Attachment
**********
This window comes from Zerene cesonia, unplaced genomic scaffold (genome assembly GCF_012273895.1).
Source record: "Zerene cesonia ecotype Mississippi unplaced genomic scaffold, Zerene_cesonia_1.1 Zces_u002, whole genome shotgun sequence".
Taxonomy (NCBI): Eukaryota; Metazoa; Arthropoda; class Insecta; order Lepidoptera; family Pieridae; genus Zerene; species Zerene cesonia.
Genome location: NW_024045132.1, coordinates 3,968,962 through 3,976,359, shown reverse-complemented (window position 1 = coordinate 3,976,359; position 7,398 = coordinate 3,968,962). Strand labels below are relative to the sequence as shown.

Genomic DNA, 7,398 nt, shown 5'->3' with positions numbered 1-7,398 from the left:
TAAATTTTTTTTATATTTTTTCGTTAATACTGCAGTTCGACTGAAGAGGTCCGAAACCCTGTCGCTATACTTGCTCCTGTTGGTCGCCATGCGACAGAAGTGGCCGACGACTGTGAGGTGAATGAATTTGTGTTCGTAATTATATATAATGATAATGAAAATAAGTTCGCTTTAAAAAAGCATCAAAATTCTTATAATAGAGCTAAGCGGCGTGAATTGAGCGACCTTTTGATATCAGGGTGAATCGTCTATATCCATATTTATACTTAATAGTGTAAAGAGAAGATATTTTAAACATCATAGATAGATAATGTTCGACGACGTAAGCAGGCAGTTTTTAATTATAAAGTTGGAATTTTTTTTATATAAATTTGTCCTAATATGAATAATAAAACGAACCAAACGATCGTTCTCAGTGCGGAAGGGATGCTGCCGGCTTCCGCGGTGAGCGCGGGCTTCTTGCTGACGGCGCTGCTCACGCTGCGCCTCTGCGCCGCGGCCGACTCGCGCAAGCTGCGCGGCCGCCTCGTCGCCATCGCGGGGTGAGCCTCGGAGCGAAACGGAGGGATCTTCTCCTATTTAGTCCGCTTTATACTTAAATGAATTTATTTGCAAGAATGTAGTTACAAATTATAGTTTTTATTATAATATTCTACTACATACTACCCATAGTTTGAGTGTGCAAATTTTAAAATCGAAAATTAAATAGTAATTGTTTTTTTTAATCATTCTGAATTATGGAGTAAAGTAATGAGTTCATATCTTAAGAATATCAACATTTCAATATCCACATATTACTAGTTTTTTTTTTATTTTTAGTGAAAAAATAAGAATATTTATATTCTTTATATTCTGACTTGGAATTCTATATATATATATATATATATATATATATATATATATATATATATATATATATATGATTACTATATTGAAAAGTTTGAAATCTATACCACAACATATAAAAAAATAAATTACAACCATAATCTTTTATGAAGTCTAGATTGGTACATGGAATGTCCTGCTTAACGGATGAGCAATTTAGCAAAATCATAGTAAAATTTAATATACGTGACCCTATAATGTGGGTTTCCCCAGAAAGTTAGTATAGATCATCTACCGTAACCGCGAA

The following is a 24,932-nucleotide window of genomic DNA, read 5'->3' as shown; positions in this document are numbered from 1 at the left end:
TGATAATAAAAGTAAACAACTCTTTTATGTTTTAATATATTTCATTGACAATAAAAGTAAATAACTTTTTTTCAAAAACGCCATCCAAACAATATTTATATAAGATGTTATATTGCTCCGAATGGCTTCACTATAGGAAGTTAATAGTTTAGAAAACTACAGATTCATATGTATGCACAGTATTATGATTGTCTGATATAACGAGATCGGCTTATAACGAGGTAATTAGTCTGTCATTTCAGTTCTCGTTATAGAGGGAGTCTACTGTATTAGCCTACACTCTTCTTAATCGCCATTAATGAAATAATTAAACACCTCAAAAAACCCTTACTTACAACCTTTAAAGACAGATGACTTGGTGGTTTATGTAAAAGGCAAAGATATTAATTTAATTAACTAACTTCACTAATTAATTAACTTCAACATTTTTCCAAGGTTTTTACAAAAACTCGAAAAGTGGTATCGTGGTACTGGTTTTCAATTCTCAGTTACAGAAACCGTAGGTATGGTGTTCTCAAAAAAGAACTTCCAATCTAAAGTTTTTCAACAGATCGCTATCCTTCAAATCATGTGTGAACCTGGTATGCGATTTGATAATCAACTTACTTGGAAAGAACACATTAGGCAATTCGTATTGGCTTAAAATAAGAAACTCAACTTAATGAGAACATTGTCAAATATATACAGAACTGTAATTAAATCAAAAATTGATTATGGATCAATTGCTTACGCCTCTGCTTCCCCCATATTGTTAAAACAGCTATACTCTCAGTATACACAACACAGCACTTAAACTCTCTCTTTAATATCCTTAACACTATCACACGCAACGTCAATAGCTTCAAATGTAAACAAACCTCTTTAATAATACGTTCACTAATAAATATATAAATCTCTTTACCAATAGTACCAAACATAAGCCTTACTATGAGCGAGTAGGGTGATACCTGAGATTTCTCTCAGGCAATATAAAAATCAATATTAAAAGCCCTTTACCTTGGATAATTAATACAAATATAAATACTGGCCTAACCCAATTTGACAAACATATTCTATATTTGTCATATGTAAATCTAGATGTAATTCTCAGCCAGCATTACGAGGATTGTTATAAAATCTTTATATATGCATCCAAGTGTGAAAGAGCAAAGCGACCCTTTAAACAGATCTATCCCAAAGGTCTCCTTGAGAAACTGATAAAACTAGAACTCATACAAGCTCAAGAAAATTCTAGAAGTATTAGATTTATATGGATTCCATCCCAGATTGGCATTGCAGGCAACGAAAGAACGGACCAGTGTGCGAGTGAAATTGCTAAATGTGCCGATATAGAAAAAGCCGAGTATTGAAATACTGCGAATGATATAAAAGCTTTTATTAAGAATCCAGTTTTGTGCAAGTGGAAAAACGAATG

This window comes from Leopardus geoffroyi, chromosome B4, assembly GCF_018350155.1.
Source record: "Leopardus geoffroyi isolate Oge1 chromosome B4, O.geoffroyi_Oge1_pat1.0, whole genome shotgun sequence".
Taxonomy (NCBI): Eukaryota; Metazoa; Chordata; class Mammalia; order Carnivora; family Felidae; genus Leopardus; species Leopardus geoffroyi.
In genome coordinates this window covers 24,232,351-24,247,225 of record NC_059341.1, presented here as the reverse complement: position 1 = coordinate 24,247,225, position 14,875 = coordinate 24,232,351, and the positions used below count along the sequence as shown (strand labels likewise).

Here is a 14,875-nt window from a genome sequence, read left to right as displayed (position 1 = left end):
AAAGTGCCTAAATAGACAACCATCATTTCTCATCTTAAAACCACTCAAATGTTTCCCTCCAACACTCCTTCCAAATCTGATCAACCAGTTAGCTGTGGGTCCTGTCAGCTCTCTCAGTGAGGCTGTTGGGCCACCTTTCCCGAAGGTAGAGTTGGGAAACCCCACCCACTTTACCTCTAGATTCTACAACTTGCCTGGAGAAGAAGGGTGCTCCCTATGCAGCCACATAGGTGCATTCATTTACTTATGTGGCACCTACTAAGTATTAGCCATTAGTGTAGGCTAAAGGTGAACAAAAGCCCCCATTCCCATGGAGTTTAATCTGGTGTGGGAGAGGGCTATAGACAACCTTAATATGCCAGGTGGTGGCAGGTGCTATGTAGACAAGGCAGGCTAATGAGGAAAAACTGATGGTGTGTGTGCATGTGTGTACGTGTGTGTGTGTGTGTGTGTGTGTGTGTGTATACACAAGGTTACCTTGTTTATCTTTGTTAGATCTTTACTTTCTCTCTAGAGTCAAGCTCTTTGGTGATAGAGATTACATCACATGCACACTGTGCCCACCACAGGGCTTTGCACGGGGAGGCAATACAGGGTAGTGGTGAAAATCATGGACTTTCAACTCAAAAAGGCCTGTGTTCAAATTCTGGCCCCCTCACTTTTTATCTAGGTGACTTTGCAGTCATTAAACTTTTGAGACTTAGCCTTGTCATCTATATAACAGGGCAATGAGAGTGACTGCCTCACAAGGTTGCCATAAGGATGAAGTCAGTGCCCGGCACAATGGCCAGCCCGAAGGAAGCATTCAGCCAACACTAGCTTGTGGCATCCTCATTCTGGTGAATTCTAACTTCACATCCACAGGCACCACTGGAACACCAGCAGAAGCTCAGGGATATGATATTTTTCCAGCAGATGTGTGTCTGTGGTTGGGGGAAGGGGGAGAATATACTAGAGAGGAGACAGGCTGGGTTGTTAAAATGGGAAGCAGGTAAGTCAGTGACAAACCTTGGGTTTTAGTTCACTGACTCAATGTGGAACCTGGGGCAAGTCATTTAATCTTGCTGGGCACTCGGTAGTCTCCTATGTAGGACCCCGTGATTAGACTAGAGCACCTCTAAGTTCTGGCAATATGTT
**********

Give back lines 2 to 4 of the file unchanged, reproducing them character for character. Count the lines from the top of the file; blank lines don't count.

Source record: "Zerene cesonia ecotype Mississippi unplaced genomic scaffold, Zerene_cesonia_1.1 Zces_u002, whole genome shotgun sequence".
Taxonomy (NCBI): Eukaryota; Metazoa; Arthropoda; class Insecta; order Lepidoptera; family Pieridae; genus Zerene; species Zerene cesonia.
Genome location: NW_024045132.1, coordinates 3,968,962 through 3,976,359, shown reverse-complemented (window position 1 = coordinate 3,976,359; position 7,398 = coordinate 3,968,962). Strand labels below are relative to the sequence as shown.